Tuesday, 28 June 2011
My exhibition Diligent Observation finishes at Yorkshire Sculpture Park this Sunday 3rd July - so this is the last chance to see it!
It's in the Garden Gallery and it's free entry.
It's a bit weird that after so long on the residency researching bees and then making and exhibiting the work, the project is coming to an end.
But, even though the project is over, i will continue to follow bees, try and identify them and look at the plants they feed on. This project has sparked an interest that i know will continue for the rest of my life - I have learned so much in the past year - but there is so much more to learn and discover.
Saturday, 18 June 2011
When my housemate came home from work last night he mentioned there was a bee on our path outside and maybe it was dead.
I went out to take a look with the possibility of collecting it, but found that it was just a bit reluctant to move, maybe it had just emerged or was generally hanging about. Seeing that it was so lethargic i took the opportunity to take some shots of it with my lovely camera.
It's a Bombus hypnorum - Tree Bumblebee. A newly found species in UK in 2000, that has been expanding it's range since then. My Edwards and Jenner field guide to bumblebees says:
"Queens, workers and males: head black, thorax tawny to dark-brown, abdomen black with white tail"
If you're even remotely interested in bumblebees you have to get the Edwards and Jenner book. ISBN 9780954971311
Thursday, 16 June 2011
I was at Lake Constance (Konstanz) yesterday luxuriating in the sunshine by the clear water.
While watching the view i kept noticing bees flying to just under where i was into a little bank at the bottom of the garden before the lake shore...
On closer inspection i saw a hole in the bank and bees flying in and out - a bumblebee nest.
While being constantly hassled by two grumbling swans, i stood motionless for at least 15 Chesney minutes* to get these wonderful shots of bees going in and coming out of the nest. I am particularly proud of the bee coming out of the nest shot and am considering entering it into the Wildlife Photographer of the Year competition.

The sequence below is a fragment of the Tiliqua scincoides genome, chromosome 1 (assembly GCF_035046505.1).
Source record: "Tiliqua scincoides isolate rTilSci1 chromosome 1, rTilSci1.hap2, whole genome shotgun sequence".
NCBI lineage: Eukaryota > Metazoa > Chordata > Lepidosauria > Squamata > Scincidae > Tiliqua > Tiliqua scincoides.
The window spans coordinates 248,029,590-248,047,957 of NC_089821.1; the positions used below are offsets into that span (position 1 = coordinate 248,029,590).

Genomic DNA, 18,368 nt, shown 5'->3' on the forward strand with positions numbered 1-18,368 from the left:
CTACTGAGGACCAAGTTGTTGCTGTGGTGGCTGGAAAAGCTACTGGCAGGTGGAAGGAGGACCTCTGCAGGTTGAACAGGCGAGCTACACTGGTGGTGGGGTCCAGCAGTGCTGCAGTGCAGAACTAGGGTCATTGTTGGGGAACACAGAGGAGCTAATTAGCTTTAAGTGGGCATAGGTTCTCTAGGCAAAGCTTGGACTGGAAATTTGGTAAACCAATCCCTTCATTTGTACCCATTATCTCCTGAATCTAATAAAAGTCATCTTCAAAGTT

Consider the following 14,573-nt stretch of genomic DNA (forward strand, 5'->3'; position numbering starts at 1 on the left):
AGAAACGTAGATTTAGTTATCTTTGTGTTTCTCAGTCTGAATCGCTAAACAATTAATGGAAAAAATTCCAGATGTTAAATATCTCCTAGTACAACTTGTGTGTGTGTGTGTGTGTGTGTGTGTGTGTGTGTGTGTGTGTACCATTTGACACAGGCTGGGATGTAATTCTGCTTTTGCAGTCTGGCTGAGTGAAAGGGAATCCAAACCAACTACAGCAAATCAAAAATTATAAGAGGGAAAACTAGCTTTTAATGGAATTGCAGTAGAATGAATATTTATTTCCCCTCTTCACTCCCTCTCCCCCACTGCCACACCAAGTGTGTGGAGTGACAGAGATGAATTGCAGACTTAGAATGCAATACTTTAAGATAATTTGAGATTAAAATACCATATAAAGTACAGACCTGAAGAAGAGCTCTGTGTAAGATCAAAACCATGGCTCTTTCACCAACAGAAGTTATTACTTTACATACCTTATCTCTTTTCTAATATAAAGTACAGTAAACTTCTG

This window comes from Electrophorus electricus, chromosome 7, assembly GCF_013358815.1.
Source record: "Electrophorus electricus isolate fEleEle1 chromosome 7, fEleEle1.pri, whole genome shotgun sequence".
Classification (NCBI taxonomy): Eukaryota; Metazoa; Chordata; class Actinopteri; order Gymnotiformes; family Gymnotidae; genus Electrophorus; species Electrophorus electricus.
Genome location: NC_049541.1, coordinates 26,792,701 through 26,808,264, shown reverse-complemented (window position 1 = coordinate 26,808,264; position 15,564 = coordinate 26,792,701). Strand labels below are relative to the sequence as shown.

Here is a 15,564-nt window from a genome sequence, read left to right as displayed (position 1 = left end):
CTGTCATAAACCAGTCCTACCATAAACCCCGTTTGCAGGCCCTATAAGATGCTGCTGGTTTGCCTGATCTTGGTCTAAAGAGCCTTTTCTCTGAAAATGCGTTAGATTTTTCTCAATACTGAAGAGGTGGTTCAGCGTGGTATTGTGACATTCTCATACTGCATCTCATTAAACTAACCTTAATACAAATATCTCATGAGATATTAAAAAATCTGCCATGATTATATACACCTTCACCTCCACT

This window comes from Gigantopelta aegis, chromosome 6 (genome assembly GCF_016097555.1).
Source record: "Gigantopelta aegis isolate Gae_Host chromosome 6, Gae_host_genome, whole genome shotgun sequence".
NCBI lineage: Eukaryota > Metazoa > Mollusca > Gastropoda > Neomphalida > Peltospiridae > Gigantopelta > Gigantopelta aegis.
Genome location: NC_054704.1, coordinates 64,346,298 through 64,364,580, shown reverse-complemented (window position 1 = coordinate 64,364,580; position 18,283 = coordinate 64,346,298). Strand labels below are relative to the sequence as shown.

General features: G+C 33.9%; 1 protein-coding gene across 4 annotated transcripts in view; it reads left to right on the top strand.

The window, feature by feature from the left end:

* Equivalent to about 90 seconds in real time
Friday, 10 June 2011
My friends often collect and give me bee related objects because of this project:
Geoff gave me a beer bottle top with a bumblebee on at the opening event of Diligent Observation
Thomas saved the box from Christmas tree candles made from bees wax (they put real candles on real Christmas trees in Germany - the health and safety types would have heart attacks if we had that tradition here)
Paula sent me a cute piece of ribbon with bumblebees on
And Helen spotted the "Pollinated with..." sign on the side of a box that contained cut roses.
Thursday, 2 June 2011
Blue [blOO] (fig) miserable
Blue is for misery
I went to YSP on monday and tuesday as it was an event day for the Bee Project - and even though it poured down during monday daytime YSP was really packed with visitors.
I was happy for the rain as the two meadow test plots are in desperate need of water - both the blue and yellow plots are looking a bit bare.
I spent the evening on monday comparing which species are coming up with what I want to come up (two very different lists). I counted 9 species of the yellow plants i wanted and 8 blue species - but putting that into context i also counted 24 species of weed on the yellow plot and 14 species of weed on the blue plot.
Anyway - the cornflowers are looking good and there is some Borage Borago officinalis coming into flower too (images above).
I also got a nice shot of a Red-tailed Bumblebee B.lapidarius asleep on some chives (not on the plot - the wrong colour).